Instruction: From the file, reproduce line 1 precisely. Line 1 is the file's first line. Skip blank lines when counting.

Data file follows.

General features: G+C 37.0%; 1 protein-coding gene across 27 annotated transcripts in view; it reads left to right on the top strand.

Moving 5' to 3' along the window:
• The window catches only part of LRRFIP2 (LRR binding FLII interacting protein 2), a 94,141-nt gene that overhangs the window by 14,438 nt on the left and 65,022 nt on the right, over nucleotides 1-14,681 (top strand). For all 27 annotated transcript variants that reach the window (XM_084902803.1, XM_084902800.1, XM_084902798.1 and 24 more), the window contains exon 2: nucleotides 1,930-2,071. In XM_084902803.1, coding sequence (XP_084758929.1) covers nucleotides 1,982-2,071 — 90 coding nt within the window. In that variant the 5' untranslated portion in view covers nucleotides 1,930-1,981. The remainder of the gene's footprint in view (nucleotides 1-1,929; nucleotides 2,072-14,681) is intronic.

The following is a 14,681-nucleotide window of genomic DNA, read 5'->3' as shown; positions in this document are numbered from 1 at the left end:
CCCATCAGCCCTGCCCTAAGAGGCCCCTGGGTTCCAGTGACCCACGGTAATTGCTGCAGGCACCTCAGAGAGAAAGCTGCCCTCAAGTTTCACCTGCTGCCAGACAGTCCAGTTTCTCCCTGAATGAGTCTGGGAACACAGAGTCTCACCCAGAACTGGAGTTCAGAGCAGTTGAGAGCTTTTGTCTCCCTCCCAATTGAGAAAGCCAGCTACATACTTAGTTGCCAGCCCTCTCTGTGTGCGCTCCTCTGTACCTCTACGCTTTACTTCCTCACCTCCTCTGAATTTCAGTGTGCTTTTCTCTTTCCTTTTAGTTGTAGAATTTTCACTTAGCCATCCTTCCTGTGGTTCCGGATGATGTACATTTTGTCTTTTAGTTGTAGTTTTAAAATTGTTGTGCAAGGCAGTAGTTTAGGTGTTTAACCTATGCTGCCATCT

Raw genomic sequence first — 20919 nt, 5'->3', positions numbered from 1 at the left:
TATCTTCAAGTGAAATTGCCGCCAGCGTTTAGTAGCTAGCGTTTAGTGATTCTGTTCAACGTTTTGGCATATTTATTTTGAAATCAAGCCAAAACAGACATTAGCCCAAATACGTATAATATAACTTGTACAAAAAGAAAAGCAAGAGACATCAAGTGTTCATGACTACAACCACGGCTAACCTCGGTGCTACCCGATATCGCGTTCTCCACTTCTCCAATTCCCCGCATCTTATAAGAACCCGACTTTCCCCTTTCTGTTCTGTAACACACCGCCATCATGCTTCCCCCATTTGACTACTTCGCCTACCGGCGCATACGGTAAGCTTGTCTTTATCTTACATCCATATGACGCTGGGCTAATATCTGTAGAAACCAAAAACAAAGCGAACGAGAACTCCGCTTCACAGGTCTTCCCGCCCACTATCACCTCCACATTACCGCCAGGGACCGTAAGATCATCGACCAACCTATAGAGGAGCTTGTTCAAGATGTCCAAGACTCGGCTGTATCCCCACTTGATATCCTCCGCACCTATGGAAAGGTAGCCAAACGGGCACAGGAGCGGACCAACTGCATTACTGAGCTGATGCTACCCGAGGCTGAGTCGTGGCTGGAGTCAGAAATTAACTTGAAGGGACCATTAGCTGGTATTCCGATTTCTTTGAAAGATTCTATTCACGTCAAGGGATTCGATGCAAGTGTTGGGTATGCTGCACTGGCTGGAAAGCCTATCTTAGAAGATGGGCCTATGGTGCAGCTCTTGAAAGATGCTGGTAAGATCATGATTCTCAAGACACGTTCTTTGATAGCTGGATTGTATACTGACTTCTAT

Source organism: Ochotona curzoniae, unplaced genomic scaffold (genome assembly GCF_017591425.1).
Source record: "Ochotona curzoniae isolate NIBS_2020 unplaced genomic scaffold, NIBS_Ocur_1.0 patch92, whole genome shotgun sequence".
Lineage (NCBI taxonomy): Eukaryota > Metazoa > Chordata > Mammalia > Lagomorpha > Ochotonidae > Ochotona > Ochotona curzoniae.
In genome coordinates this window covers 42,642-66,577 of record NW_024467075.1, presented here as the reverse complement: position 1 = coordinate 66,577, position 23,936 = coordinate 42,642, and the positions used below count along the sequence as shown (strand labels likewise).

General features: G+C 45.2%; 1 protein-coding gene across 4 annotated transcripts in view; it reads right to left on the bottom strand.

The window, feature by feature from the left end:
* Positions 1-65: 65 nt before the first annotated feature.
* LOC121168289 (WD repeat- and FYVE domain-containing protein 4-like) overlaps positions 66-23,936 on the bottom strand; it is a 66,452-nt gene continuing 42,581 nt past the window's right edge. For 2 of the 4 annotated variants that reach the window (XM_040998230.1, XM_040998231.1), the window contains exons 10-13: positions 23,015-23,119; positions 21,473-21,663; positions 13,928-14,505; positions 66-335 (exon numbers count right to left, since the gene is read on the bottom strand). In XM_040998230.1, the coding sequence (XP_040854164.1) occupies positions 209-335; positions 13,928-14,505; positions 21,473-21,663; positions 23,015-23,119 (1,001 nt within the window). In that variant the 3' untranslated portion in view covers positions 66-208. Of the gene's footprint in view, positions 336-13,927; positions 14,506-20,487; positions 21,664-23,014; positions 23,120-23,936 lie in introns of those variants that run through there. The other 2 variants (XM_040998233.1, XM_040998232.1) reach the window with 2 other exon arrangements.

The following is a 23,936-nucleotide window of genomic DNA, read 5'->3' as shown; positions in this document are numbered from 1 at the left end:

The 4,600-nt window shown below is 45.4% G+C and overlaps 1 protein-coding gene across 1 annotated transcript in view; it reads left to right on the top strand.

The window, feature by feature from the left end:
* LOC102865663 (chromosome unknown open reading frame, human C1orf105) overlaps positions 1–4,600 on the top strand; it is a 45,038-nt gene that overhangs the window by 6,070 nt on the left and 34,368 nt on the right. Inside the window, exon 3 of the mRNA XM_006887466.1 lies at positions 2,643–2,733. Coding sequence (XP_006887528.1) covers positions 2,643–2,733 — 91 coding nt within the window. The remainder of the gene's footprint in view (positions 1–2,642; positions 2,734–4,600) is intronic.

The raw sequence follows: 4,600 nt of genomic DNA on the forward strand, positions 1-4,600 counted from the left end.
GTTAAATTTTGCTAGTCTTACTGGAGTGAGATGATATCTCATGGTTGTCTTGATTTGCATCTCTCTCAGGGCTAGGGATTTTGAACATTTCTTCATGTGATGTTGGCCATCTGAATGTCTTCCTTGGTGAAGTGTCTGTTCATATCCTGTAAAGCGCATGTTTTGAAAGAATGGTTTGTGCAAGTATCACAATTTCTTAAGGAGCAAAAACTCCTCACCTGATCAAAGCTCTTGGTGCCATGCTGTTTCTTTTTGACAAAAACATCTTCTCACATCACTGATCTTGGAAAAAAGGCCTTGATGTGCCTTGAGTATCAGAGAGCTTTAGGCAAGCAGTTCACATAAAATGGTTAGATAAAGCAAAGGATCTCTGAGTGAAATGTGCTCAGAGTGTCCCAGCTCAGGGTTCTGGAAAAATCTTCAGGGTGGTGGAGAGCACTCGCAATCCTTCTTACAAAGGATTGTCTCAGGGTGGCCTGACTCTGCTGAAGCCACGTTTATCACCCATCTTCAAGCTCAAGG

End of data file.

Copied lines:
General features: G+C 37.0%; 1 protein-coding gene across 27 annotated transcripts in view; it reads left to right on the top strand.